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Florida Black Racer Snake Information

The Black Racer snake is one of the most common snakes in North America. However, the black racer snake is only one of the several racer snake subspecies and it can be found primarily in the Eastern part of the United States. The specific states that they populate include Ohio, Southern Main, the Carolinas, Georgia and Florida. Black racers are commonly seen because they are very active during the day and are killed out of fear because they resemble the poisonous cottonmouth. Black racer snakes have black back with grey bellies, large eyes and white chins. There are many other colored racers such as the yellow and tan racers, but they live in the middle and western parts of the United States. Black racers are long (measuring up to 5 feet long) and thin so that they can escape quickly when they feel threatened.

The black racer snake makes their home in a lot of different regions and landscapes. Black racers can be found in the wooden areas of the east coast in rotting logs, leaves, wood piles, shrubs and thickets, as well as in crevices in rocky cliff faces in the Blue Ridge Mountains. They are also swimmers so they can make their homes in marshes and swamps as well as lived in mildly populated agricultural fields. Black racers eat anything that they can catch and overpower. Some of their meals include toads, lizards, small rodents, small birds, insects and eggs. The black racer is very fast and will chase its victims down and crush them into the ground until they suffocate. However, this snake is not without its own predators such as hawks, owls, large dogs and humans. These snakes are often the victims of traffic accidents and being hunted and killed because they are often mistaken for other poisonous snakes.

The black racer snake is non-venomous and its first method of defense is to flee, but it has been known to stand its ground and strike when challenged by a predator. These snakes are also great swimmers and climbers making their escape options even more versatile. Black racer snakes will often spend the nights and colder months in burrows with other snakes to keep warm and this is why they are only active during the hottest parts of the day. They are often found in shrubs and small trees to keep out of the reach of predators. They can be handled, but do not like it at all and will flail their tails wildly if you pick them up. The black racer snake is color blind like most other snakes but use their vision as the primary source for hunting down prey.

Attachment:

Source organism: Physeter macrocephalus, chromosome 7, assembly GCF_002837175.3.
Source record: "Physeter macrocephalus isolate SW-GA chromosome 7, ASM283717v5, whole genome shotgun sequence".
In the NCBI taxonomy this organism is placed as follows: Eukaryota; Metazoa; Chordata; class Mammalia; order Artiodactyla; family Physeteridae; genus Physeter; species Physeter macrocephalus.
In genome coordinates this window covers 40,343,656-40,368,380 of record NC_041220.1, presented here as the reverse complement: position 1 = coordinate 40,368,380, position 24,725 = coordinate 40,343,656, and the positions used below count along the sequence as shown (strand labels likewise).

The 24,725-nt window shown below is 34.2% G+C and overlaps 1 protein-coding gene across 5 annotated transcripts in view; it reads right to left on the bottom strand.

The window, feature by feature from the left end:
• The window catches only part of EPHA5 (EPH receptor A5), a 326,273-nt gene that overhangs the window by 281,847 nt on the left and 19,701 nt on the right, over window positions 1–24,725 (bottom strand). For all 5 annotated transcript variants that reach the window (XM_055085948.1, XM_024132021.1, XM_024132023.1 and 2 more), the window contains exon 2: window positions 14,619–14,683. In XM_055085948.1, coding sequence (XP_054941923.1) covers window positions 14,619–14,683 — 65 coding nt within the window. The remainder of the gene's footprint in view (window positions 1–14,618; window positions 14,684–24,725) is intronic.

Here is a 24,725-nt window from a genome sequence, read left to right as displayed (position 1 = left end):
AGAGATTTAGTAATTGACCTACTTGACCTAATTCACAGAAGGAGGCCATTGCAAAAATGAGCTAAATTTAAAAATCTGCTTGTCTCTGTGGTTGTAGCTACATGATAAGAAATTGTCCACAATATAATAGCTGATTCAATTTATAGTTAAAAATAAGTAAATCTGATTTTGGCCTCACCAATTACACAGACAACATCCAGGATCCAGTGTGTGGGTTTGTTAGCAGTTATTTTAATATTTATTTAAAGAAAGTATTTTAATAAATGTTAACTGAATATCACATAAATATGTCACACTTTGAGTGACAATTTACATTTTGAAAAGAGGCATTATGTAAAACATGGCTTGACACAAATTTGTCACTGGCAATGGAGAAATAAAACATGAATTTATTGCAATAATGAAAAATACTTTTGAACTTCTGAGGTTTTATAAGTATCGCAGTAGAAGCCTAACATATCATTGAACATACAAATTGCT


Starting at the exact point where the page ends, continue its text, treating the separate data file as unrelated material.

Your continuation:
Black racer snakes breed in the early spring and the eggs are hatched in early autumn. The eggs will be hatched in a protected burrow or place that would be hard to reach by predators and each breading season a single female will lay up to 35 eggs. Once the eggs are hatched, little if any interest is paid to them by the mother. Baby black racers, like most snakes, are fully independent once they break out of their egg. Instead of relying on the protection of larger snakes, like their mother, the baby black racer will depend entirely on its ability to camouflage itself into the environment to escape the notice of predators. Because of this baby and juvenile black racers will be a brownish red color and then turn black when they reach two feet in length. These snakes will shed their skin several times a year, especially before or after the breeding season.

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Florida Black Racer Snake Information
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